Senior Shari Newman, one of Hasan’s sorority members, had a similar outlook. “It will definitely make the Greek community more collective,” she said. The sorority sisters are also excited to use the Web site to meet girls in other chapters around the country.

Senior Meggie Baker is connected to Hasan and one of her sorority sisters, senior Shari Newman, on Facebook, and said she logs on a couple times a day to see any new connections. Although she does not plan on using the new site as an online dating service, Baker said she was excited about meeting new people in general.

“It’s the first people network I’ve ever used,” she said. “It’s really exciting to make new friends.”

Some students are already using the profiles to look up IM screen names and talk to people who might seem interesting, attractive or have a class together.

Junior Kathryn Santo said she received an instant message last week from an unfamiliar screen name and immediately turned to Facebook to find out who it was.

“This guy just IMed me and the only reason why I knew who it was was because I highlighted his screen name and searched it,” she said.

Anyone from GW can look up the profile of another member from the University. Each student registered on the network is connected to hundreds of others who can point and click to read about someone. A user may wonder just how many people are looking at their information and taking note of phone numbers, screen names and even residences.

Santo said her cousin from a different university uses a similar Web site,, that allows a member to see how many times their profile has been viewed. Her cousin had more than 4,000 people read her profile, she said.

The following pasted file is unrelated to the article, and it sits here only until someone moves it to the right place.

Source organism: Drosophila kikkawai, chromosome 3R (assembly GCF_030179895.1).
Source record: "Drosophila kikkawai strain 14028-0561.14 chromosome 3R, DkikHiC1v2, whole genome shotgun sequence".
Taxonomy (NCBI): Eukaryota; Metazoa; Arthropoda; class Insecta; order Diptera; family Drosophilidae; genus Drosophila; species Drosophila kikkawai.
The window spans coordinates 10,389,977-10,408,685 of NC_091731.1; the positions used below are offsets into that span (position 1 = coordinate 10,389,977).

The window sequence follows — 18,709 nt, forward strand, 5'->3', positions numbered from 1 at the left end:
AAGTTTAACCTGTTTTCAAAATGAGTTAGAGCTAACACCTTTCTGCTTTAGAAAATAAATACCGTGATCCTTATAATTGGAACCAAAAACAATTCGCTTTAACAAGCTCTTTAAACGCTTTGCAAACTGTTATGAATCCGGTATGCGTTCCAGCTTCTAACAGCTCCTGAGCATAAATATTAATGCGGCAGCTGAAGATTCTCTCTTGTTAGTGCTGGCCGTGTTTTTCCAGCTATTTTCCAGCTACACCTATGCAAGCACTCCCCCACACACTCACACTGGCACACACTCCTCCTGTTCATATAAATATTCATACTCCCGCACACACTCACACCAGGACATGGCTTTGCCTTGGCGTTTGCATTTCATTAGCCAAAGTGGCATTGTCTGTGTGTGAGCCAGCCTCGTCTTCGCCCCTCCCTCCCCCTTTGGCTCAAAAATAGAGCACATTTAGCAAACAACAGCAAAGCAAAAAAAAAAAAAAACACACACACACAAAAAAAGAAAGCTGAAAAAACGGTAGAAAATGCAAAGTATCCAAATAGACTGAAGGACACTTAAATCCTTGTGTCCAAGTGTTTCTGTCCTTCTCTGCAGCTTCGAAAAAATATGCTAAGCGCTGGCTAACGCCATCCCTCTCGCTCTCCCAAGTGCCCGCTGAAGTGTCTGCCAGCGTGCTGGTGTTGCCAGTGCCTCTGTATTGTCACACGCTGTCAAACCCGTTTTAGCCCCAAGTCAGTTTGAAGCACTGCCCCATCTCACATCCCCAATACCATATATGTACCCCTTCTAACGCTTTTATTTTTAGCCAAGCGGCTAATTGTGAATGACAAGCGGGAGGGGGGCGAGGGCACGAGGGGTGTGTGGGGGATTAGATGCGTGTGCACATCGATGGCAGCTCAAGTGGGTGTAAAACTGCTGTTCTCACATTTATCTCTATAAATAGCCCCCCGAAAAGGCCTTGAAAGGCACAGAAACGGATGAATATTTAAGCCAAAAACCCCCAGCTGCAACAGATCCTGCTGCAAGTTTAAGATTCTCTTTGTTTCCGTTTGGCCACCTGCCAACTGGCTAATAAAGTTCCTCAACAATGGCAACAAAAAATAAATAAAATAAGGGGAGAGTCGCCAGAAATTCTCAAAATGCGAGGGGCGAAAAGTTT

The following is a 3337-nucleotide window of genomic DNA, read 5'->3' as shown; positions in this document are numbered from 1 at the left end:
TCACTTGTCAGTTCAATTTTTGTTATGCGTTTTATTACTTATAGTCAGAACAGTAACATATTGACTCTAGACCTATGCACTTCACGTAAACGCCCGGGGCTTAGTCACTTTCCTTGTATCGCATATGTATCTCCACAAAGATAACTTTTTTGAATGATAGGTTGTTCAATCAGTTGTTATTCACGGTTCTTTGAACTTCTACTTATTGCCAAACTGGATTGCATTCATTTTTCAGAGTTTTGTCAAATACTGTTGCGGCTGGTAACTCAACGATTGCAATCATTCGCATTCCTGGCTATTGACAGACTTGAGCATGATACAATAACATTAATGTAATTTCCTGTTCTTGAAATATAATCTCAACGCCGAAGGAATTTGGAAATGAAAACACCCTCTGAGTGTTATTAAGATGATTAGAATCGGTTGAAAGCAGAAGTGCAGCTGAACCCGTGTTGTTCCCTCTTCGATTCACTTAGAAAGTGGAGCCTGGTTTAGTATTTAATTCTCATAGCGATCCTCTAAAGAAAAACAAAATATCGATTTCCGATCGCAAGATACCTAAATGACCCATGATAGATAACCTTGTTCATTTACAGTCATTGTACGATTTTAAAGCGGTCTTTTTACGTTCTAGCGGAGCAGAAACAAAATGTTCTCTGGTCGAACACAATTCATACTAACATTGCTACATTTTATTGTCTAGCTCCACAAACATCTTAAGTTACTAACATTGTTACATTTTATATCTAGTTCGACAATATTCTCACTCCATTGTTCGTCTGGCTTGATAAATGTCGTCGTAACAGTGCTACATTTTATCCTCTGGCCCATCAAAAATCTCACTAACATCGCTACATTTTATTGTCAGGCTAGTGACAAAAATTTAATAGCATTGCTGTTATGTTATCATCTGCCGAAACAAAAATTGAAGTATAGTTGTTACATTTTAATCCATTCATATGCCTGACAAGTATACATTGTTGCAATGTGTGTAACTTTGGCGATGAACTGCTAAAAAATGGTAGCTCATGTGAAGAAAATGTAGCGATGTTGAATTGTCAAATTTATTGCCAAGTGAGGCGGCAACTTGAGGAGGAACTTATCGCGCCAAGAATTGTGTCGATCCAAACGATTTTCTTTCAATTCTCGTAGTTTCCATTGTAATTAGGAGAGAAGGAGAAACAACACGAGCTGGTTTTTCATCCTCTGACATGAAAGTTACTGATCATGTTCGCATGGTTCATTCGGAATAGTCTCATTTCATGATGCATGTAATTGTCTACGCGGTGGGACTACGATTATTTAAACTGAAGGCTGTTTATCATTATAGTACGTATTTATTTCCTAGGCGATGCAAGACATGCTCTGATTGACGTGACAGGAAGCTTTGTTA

But most people tend to use the site to communicate better among their own group of friends. Junior Raychel Sirois, a friend of Santo, used the site to look up their friends’ room numbers to visit them after move-in.

Keith Raine said she uses Facebook for similar reasons, but also to keep himself busy at work. “I got the e-mail invite,” he said. “And at first, it helped to pass the time at work, probably a little too much actually.”

Registered users can also search the database for specific people at GW. If they are listed on the Facebook, users can invite them to be a “friend” and add them to a compilation of “friends,” similar to an IM buddy list. But before any one person is added to a friend’s list, the Facebook sends an e-mail to the person and they must confirm that the two are in fact “friends.” If a person rejects a friend invitation, the other person will not be notified that the invitation was rejected.

Senior Matthew Looney signed up a week ago when fellow senior Erin Kruth sent him the invite via e-mail. “I didn’t really know much about it before,” he said.

Once a user has a list of friends, his or her number of connections grows. The Facebook then compiles a list of people who are the confirmed “friends” of your friends, thus creating a web of connections – GW’s version of Six Degrees of Kevin Bacon. Students can scan this list of connections or view a specific person’s friends.

If a GW student has friends who attend other schools that participate on the Facebook, he or she can look them up and see pictures of their friends from their school. However, only users from the same school can access profiles. Students can even search Facebook’s database to find old high school acquaintances.

“I found two friends from high school that I haven’t spoken to in years,” Looney said.

Kruth also is one of Raine’s connections and is into sports and all things Japanese. Maybe he’ll “poke” her and they’ll become friends.

But what is poking? The creators of the Facebook explained on the Frequently Asked Questions page, “We have about as much of an idea as you do. So mess around with it, because you’re not getting an explanation from us.”

Poking someone on Facebook seems to be a way to message someone without words. After scanning connections – people who are “friends of friends” or signed up in one of your classes – a student can then click the “poke” option. The next time that person logs into their Facebook account, they will be notified that someone has poked them and an icon of a pointing finger will accompany the notice. Then the person who got poked can poke back, thus acknowledging the initial poke.

Like so many other GW students, sophomore Alex Raileanu found Facebook through friends and now uses it all the time to invite more on.

“Now I’m addicted,” he said. “And I’m always excited to get new friends.”